If George Osborne wants to support the Northern Powerhouse, he should run for mayor of Manchester

Well, that worked out well: George Osborne in Manchester, January 2015. Image: Getty.

Manufacturers of high viz jackets and other personal protective equipment, rejoice: George Osborne is back – and he's worried.

Two months after the former chancellor was unceremoniously – one might almost say gleefully – fired by Theresa May, Osborne popped up on this morning's Today Programme to fret about his beloved Northern Powerhouse. Speaking in code so obscure it could defeat the Enigma machine, he said there had been a "little bit of a wobble" about whether May's government was "still committed to the concept".

Luckily, though, George is on hand to sort things out. He's launching a new think tank, the "Northern Powerhouse Partnership", which he has generously agreed to chair. The body will bring together political and business leaders from across the north, and campaign for greater devolution and improve transport links. It will do, in other words, most of the things Osborne wanted the Northern Powerhouse to do when in government, with the one minor difference that he’s now outside it.

The left has often questioned Osborne's commitment to the north. His austerity budgets, by an odd coincidence, tended to fall disproportionately heavily on regions that voted Labour, a group including almost all the northern cities. And some in the opposition have campaigned against devolution, on the grounds it was just a way of putting Labour councils on the hook for Tory cuts.

For some, the cynicism runs yet deeper. Many on the left have sneered at the idea a Conservative could even care about a region of the country his party had effectively left to rot in the eighties. Osborne loved Thatcher; Thatcher hated the north; ergo, Osborne must hate the north, too.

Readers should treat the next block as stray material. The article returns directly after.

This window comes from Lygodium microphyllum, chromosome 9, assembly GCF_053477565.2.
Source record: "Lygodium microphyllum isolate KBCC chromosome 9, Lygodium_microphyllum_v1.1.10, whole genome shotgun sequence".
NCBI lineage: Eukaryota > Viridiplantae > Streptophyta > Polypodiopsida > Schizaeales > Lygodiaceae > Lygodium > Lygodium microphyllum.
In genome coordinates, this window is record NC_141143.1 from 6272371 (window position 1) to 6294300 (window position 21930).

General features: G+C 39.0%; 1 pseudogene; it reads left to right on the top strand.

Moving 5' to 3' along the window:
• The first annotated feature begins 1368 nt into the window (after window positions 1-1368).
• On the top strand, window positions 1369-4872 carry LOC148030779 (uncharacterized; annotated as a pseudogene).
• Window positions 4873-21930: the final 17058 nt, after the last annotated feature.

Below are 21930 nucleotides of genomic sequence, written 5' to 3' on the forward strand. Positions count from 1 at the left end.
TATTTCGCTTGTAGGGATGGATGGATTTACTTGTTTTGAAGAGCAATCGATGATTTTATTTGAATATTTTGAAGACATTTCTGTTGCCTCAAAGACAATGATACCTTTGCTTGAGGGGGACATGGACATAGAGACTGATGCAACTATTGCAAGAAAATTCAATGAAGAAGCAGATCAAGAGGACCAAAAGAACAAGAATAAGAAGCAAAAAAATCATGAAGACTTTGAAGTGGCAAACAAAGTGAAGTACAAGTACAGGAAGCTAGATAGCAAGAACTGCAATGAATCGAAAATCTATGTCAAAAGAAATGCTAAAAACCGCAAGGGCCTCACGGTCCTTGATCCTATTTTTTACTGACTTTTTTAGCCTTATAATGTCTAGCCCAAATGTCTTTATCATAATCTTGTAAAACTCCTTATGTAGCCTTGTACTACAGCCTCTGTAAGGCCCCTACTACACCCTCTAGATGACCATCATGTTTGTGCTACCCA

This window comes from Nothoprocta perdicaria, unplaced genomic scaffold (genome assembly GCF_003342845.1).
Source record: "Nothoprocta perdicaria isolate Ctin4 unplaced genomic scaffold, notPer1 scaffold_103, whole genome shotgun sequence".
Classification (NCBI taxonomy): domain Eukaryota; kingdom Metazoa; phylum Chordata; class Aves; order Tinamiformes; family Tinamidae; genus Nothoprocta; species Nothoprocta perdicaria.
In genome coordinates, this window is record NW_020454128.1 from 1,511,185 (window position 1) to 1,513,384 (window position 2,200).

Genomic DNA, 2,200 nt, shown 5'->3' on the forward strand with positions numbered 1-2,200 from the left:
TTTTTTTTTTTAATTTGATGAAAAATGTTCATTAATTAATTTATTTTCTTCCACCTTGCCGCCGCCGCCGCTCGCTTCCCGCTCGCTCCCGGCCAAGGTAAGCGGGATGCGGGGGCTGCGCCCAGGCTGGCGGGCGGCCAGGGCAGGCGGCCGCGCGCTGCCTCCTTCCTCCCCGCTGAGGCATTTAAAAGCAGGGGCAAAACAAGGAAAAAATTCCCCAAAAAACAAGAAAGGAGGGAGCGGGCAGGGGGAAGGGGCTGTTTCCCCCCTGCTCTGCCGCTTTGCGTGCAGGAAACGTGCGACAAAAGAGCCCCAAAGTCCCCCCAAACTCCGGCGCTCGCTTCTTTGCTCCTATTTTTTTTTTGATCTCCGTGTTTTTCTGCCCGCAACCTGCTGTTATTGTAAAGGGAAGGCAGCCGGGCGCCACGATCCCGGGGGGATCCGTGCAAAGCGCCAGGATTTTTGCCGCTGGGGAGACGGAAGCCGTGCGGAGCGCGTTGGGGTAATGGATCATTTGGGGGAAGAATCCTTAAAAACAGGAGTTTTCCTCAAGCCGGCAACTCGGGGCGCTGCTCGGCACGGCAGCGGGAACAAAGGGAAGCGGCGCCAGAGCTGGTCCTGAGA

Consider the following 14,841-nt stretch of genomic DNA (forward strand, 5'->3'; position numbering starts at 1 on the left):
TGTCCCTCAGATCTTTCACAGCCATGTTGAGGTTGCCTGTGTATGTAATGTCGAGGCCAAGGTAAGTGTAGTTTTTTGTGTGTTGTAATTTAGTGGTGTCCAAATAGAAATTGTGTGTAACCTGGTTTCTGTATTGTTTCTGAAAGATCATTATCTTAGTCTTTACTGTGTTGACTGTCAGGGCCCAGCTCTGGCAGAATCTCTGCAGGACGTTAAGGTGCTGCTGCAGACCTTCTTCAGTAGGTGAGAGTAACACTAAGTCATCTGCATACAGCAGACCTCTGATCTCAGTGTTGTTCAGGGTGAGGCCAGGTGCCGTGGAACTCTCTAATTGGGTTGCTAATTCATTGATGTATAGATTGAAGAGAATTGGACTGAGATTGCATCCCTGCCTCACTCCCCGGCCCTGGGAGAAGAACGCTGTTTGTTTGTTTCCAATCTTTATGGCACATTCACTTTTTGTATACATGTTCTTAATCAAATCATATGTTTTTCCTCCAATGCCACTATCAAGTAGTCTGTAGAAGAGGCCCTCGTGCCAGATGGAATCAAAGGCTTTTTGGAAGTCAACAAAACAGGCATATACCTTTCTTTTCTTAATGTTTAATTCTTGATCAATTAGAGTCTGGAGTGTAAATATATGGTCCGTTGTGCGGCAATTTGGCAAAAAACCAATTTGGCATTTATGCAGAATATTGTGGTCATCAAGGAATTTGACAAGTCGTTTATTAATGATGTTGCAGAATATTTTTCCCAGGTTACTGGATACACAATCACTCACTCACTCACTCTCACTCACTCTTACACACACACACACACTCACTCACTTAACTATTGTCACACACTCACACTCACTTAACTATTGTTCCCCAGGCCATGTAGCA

I've never quite bought this. It always seemed to me that there was a very good reason why an ambitious Tory would want to revive the northern economy: rich constituencies are less likely to vote Labour. It’s not a contradiction for Osborne to be sincere about the Northern Powerhouse, yet be cynically trying to undermine Labour, both at the same time.

Now he's out of power, and what do you know, his own political self-interest is aligned with the right thing to do once again. Heading up his new think tank will allow Osborne to keep banging the drum for the north, while also giving him a new powerbase and continued political relevance.

But there’s a danger that this looks a bit, well, half-hearted. Exactly what the Northern Powerhouse Partnership will do is difficult to work out, because it doesn't exist yet – but Britain is not short of think tanks, and why this will be any different remains to be seen.

If Osborne really wants to build his powerhouse, he should stop mucking around and go for the big job: mayor of Greater Manchester.